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From "Arun Thomas" <arun.tho...@paybytouch.com>
Subject RE: TimerMap
Date Mon, 24 Nov 2003 20:24:28 GMT
I suppose my objection to this is really grounded around the fact that the user of this class
has no means to control whether or not this is actually usable as a fully specified Map. 
Other implementations do exist which may not satisfy the constraints of the default contract,
but, as with TreeMap, it is _possible_ to comply with that contract.  In this case, because
the TimerTask is hidden in the implementation, it isn't really possible to do that....  There's
no way that a user can manage the usage of this class to reliably avoid the exception.  

I do see the relationship with WeakHashMap - although the API (as documented in the javadoc)
makes no claims, the Sun implementation does handle this issue - it prevents the garbage collector
from cleaning up a reference once it has been checked for by hasNext().  It doesn't prevent
a user thread from modifying the map in such a way that the ConcurrentModificationException
is thrown, but the internal processes are prevented from doing this.

* That said, OK, I'm only -0 :)  I do like the UnsupportedOperationException on the iterator()
idea though!
* I'm definitely in agreement that this is useful for caching and the like.  
* I also like the idea of making it a decorator - it's already implemented mostly as one -
a decoration on HashMap.   Let's make that explicit - it will also simplify implementation
is this becomes a subclass of AbstractMapDecorator.
* Any reason why clear() has a null implementation - I think it should delegate as well....

-AMT



-----Original Message-----
From: __matthewHawthorne [mailto:matth@phreaker.net] 
Sent: Monday, November 24, 2003 11:13 AM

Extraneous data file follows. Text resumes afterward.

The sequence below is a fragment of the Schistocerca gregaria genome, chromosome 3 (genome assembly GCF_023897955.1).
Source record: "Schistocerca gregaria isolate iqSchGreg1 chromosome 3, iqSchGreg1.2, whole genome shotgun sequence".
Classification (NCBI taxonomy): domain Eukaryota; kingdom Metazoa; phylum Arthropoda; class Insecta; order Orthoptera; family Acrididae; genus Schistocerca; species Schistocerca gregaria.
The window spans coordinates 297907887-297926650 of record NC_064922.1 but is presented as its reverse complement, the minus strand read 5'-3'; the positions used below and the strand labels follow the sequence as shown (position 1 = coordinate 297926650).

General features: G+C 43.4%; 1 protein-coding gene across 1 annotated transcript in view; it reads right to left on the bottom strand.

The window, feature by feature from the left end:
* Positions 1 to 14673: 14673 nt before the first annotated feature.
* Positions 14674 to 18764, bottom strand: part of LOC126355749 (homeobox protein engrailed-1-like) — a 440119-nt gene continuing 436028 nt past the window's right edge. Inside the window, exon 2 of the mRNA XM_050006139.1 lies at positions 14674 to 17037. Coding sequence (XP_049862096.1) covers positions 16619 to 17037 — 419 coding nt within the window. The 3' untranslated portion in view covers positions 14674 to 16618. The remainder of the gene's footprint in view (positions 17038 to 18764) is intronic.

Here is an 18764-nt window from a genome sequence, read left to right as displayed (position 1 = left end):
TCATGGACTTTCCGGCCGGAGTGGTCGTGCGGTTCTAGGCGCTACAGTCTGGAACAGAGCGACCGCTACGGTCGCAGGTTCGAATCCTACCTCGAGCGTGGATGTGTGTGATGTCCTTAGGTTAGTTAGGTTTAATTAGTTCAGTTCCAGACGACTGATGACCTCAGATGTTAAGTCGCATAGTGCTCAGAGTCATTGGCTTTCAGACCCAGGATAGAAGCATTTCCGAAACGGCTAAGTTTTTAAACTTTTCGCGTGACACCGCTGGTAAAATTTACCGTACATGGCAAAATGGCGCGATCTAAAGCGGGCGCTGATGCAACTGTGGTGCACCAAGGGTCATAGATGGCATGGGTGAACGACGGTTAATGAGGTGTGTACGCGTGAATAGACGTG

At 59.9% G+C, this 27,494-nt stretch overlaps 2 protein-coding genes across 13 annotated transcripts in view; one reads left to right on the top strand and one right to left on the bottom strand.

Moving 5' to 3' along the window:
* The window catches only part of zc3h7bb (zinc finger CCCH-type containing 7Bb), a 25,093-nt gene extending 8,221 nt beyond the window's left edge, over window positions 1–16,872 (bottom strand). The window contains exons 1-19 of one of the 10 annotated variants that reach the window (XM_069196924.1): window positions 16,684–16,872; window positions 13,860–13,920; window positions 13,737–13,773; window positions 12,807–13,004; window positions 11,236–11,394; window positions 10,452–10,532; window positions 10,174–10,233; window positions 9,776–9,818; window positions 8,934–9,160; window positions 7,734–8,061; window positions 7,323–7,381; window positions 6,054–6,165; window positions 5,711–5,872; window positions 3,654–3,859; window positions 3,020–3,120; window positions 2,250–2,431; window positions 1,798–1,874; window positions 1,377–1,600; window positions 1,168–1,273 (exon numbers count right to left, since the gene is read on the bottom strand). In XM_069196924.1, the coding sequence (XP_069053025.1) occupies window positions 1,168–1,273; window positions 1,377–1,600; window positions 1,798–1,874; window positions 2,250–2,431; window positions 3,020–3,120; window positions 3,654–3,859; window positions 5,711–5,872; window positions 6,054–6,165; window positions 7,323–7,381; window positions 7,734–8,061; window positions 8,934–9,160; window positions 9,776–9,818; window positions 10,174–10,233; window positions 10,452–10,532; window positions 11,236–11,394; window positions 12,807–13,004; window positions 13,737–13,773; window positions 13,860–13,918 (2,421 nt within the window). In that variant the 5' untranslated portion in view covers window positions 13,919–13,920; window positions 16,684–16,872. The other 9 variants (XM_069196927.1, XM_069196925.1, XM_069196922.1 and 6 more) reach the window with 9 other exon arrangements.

To: Jakarta Commons Developers List
Subject: Re: TimerMap


But, in a sense, how is this different than any other Map which may have 
other threads accessing it?  Care needs to be taken to avoid problems.

I think that the nature of this Map's behavior would require the creator 
to call Collections.synchronizedMap before any use, to avoid the 
concurrent modifications.  However, that doesn't mean that every piece 
of an application which accesses the Map needs to know this.  From their 
perspective, it's just another Map.

Question: What happens if you use a WeakHashMap, and one of the keys are 
garbage collected while you're iterating through it?  (Is this even 
possible?)

I think it's a good idea, could be used for caching.  It's a special 
Map, but it's still a Map.




Arun Thomas wrote:
> IMHO, if the intention is that this class should be used only in 
> contexts (the specific cases) that are _always_ aware of the implementation, then I would
be -1 to implementing the Map interface - even if the methods are the same.  I would also
then change the interface to represent only those methods that ought to be used in this context
- put/get, removing values() and keySet() in particular.
> 
> On another point - any reason why TimerMapKey is public?
>